A number of approaches have been suggested in the art to address this problem. Some of these approaches include, for example, the use of a pre-amorphization implant or the use of an internal thermal oxidation step in the process of producing an SOI structure. These approaches typically suffer from a number of limitations. Some of these approaches impose severe constraints on the thickness of the insulating layer and/or the thickness of the overlying silicon layer. Moreover, the manufacturing process associated with these approaches can be cumbersome, difficult to control, and costly.

Accordingly, there exists a need for an improved method for production of SOI structures where the buried oxide layer is substantially free of silicon inclusions.

There exists also a need for an improved method for production of SOI structures which can be readily implemented and is cost efficient.

SUMMARY OF THE INVENTION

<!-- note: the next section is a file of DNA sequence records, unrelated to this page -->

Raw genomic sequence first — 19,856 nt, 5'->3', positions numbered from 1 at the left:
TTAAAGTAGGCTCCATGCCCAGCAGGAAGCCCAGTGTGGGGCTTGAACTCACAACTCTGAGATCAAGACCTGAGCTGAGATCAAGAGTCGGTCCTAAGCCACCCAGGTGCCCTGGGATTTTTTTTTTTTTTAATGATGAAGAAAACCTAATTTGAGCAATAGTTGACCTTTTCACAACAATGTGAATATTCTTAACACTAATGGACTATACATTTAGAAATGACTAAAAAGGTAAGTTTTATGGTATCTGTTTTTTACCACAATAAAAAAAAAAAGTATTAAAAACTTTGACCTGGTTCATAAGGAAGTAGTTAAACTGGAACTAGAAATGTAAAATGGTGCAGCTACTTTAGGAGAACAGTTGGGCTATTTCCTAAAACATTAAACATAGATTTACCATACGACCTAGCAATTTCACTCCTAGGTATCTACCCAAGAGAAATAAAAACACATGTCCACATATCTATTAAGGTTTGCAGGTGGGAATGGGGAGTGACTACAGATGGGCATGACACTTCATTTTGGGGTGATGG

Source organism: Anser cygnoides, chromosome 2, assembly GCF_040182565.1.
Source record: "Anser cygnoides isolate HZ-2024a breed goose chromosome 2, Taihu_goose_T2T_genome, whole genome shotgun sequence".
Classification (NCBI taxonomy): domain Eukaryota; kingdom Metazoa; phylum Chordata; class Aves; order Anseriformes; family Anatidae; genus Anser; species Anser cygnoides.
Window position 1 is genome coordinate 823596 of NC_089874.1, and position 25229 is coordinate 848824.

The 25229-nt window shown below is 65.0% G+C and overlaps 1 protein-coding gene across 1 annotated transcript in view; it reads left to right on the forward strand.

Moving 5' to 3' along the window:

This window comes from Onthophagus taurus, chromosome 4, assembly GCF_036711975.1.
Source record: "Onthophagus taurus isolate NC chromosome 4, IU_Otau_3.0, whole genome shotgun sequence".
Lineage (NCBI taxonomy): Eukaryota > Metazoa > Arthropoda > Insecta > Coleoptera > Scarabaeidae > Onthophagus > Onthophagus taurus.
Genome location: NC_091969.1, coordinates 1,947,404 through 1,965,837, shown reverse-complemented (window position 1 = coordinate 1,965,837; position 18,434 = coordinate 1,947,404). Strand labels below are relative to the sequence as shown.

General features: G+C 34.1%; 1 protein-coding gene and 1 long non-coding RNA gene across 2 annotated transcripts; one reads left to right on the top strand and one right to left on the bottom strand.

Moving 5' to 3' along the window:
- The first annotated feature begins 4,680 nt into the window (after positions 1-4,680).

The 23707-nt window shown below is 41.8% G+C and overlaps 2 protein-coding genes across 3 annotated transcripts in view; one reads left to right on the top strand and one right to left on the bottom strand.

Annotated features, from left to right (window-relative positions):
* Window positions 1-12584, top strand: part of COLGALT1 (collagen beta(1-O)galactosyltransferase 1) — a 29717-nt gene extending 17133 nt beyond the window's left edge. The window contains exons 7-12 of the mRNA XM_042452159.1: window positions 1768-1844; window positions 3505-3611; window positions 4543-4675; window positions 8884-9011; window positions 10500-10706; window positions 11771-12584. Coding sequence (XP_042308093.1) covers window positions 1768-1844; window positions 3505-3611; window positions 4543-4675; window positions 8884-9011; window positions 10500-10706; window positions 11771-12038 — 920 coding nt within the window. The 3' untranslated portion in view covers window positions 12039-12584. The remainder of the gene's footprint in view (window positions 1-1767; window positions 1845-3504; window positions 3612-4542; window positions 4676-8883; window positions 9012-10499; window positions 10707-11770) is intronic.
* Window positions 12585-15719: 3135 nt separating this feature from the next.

The present invention provides a method for producing a buried insulating layer in a semiconductor substrate. The method includes multiple steps of implantation of oxygen ions in a substrate, where each implantation step is followed by an annealing protocol. The substrate is pre-heated before each implantation step to a temperature in a range of 400 to 600 C. A incremental sub-stoichiometric dose of oxygen ions is implanted in the substrate during a first implantation step by exposing the pre-heated substrate to a beam of oxygen ions having an energy in a range of approximately 40 to 210 keV. More preferably, the energy of the oxygen ions is selected to be in a range of about 120 to 145 keV, or alternatively in a range of about 165 to 190 keV. The current of the oxygen beam is preferably selected to be approximately 45 mA to maintain the temperature of the substrate at about 450 to 700 C. in combination with lamp heating.